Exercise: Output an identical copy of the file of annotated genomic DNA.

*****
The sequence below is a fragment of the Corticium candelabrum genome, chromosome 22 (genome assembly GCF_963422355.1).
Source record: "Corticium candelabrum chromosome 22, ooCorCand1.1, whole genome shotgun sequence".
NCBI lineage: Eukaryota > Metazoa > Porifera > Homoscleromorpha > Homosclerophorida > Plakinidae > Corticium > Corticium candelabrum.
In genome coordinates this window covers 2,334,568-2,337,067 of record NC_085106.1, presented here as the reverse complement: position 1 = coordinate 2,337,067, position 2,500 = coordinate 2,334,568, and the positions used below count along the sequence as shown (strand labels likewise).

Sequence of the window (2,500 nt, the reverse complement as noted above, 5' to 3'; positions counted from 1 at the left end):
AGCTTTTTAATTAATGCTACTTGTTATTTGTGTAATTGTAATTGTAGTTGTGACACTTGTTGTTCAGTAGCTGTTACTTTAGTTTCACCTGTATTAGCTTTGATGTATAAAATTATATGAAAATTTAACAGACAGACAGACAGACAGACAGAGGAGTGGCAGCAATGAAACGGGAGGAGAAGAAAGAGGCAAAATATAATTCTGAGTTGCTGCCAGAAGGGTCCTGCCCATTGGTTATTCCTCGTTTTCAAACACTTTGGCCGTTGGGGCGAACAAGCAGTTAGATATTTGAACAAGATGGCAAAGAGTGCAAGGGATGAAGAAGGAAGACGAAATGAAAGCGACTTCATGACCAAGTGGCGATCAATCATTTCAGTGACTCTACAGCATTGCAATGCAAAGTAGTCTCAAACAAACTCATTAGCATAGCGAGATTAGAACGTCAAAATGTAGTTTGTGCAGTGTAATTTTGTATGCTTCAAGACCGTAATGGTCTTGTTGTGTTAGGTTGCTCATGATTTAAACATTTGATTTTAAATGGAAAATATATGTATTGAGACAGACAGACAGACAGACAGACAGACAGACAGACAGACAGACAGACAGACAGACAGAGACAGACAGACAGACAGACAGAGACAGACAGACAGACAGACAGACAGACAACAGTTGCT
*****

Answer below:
The sequence below is a fragment of the Corticium candelabrum genome, chromosome 22 (genome assembly GCF_963422355.1).
Source record: "Corticium candelabrum chromosome 22, ooCorCand1.1, whole genome shotgun sequence".
NCBI lineage: Eukaryota > Metazoa > Porifera > Homoscleromorpha > Homosclerophorida > Plakinidae > Corticium > Corticium candelabrum.
In genome coordinates this window covers 2,334,568-2,337,067 of record NC_085106.1, presented here as the reverse complement: position 1 = coordinate 2,337,067, position 2,500 = coordinate 2,334,568, and the positions used below count along the sequence as shown (strand labels likewise).

Sequence of the window (2,500 nt, the reverse complement as noted above, 5' to 3'; positions counted from 1 at the left end):
AGCTTTTTAATTAATGCTACTTGTTATTTGTGTAATTGTAATTGTAGTTGTGACACTTGTTGTTCAGTAGCTGTTACTTTAGTTTCACCTGTATTAGCTTTGATGTATAAAATTATATGAAAATTTAACAGACAGACAGACAGACAGACAGAGGAGTGGCAGCAATGAAACGGGAGGAGAAGAAAGAGGCAAAATATAATTCTGAGTTGCTGCCAGAAGGGTCCTGCCCATTGGTTATTCCTCGTTTTCAAACACTTTGGCCGTTGGGGCGAACAAGCAGTTAGATATTTGAACAAGATGGCAAAGAGTGCAAGGGATGAAGAAGGAAGACGAAATGAAAGCGACTTCATGACCAAGTGGCGATCAATCATTTCAGTGACTCTACAGCATTGCAATGCAAAGTAGTCTCAAACAAACTCATTAGCATAGCGAGATTAGAACGTCAAAATGTAGTTTGTGCAGTGTAATTTTGTATGCTTCAAGACCGTAATGGTCTTGTTGTGTTAGGTTGCTCATGATTTAAACATTTGATTTTAAATGGAAAATATATGTATTGAGACAGACAGACAGACAGACAGACAGACAGACAGACAGACAGACAGACAGACAGACAGAGACAGACAGACAGACAGACAGAGACAGACAGACAGACAGACAGACAGACAACAGTTGCT